When you see the new sunlight-absorbing material developed by Carvey Ehren Maigue, an engineering student from the Philippines, the colors might remind you of the Aurora Borealis.
In fact, Auroras were what inspired Maigue when he named his new game-changing material, AuREUS. This is a new highly absorbent solar material with incredible flexibility and applications.
AuREUS: a solar breakthrough
The material is made from the luminescent particles of fruit and vegetable waste, using the produce’s natural photoreceptive compounds to absorb more light, and they look like any flexible neon-colored plexiglass. Like plants, the revolutionary material is able to absorb sparsely available sunlight, meaning that it will be able to take in small amounts of ultraviolet light and convert it to energy, even on a cloudy day.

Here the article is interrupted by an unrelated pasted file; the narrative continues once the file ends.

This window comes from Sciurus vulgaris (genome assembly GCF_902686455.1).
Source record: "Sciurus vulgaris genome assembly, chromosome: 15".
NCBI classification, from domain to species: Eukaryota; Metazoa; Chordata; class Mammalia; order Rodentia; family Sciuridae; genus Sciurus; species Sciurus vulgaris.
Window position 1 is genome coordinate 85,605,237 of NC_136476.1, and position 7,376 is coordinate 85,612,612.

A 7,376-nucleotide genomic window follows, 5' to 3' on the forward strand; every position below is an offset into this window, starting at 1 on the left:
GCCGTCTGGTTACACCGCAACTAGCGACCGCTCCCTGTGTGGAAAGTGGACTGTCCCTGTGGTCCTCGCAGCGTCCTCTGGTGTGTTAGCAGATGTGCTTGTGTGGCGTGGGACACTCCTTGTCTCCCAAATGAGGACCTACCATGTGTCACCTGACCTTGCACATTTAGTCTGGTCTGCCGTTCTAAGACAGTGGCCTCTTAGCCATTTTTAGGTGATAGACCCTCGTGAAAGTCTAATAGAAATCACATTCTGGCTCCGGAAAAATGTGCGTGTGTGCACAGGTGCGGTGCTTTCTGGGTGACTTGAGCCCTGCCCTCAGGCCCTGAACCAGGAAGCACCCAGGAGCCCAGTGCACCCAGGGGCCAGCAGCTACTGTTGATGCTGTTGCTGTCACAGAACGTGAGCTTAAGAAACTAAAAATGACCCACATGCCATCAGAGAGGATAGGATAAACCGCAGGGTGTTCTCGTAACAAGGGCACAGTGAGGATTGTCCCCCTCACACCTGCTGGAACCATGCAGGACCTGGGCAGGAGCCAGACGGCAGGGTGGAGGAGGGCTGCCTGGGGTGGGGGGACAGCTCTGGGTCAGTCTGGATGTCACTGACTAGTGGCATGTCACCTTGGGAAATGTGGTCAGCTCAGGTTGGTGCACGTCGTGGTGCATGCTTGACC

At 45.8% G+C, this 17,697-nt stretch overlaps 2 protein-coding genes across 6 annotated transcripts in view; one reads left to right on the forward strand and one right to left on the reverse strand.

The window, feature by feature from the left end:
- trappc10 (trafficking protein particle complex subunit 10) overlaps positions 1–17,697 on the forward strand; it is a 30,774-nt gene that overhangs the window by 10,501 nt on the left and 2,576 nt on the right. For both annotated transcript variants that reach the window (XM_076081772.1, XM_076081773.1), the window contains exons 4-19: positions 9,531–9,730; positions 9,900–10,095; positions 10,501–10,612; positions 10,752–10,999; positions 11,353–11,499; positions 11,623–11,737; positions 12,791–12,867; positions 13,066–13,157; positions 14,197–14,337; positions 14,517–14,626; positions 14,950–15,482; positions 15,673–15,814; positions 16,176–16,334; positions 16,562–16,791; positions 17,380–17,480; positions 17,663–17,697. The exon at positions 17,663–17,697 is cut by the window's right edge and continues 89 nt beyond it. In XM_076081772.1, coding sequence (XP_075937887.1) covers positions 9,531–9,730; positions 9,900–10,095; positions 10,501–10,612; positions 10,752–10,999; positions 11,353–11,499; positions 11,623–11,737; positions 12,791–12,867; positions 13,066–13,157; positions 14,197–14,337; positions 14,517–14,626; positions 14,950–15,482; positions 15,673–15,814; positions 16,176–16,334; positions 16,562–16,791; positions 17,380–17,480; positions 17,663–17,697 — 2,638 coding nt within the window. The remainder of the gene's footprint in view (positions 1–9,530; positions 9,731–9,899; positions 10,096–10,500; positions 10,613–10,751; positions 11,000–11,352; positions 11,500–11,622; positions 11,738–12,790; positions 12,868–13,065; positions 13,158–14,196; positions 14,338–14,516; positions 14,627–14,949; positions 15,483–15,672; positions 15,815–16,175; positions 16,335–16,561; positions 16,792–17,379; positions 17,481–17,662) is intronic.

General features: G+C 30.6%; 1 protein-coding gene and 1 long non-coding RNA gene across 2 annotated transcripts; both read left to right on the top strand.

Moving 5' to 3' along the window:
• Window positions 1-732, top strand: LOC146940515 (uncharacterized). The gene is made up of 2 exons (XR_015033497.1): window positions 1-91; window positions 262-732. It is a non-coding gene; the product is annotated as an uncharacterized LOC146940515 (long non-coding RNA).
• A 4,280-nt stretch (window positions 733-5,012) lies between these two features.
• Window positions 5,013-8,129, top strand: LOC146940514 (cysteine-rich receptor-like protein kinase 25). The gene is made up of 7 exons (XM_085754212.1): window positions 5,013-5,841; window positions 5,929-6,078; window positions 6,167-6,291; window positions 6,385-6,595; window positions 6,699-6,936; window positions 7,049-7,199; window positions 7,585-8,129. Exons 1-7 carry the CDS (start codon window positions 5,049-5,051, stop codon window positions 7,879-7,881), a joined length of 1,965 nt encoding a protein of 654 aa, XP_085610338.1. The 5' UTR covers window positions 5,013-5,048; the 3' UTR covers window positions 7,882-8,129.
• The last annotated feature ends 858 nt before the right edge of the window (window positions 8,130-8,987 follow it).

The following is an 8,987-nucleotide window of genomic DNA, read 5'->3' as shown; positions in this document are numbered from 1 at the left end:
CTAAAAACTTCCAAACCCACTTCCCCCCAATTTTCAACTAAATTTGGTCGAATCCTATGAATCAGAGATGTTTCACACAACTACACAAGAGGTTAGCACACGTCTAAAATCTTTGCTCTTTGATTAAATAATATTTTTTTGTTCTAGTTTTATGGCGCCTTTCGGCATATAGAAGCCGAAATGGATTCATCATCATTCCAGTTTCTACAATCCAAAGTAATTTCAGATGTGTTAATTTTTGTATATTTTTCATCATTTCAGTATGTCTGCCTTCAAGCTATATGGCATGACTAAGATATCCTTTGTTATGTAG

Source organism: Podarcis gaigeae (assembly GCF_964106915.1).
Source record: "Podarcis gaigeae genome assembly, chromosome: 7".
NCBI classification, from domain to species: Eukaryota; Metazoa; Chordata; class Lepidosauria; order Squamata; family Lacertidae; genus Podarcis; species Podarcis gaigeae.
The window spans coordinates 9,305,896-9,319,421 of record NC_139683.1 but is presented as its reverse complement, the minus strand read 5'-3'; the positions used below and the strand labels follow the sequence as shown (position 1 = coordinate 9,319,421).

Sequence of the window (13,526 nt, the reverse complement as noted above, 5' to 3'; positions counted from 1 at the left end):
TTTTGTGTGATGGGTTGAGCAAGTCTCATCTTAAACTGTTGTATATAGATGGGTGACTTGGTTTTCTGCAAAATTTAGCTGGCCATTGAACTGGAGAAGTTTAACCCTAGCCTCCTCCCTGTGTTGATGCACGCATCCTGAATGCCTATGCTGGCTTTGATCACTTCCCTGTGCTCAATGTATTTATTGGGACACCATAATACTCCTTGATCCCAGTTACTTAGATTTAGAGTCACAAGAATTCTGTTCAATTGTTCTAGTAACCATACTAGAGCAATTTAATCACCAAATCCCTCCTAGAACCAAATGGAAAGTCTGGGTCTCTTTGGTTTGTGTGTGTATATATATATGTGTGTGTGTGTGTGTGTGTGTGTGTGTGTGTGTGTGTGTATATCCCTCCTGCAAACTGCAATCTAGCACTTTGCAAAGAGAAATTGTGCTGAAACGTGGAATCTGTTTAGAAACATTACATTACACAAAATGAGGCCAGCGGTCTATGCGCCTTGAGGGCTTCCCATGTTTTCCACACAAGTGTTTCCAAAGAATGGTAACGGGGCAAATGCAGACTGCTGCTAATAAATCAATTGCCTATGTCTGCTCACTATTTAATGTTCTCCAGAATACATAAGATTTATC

In 2020, this invention won Maigue the James Dyson Foundation Sustainability Award.
The material is very easily manipulated, like plastic, and can be molded to assume many shapes and purposes.
To obtain resources for the AuREUS’ production, Maigue and his team used crops that were uprooted and unsellable after major natural disasters, such as typhoons. The team crushed the crops, pureed them, filtered them, extracting luminescent particles from the crops with the highest potential, and then put them in a resin.
The next step in solar
Discussing how he wanted to further his invention, Maigue said to euronews.green “I want to create threads and fabric so that even your clothes would be able to harvest ultraviolet light and convert it into electricity.”
With Maigue’s prototype he was able to charge two cell phones a day with a two-by-three-foot panel of his AuREUS. This was only the beginning, though. Imagine an entire building paneled with this material.
AuREUS could be adapted to put on cars, boats, buildings, etc. This material can be put anywhere people normally mount solar panels and more. Maigue intends for AuREUS next step toward widespread solar energy, much the same way computers became accessible to the public via cell phones.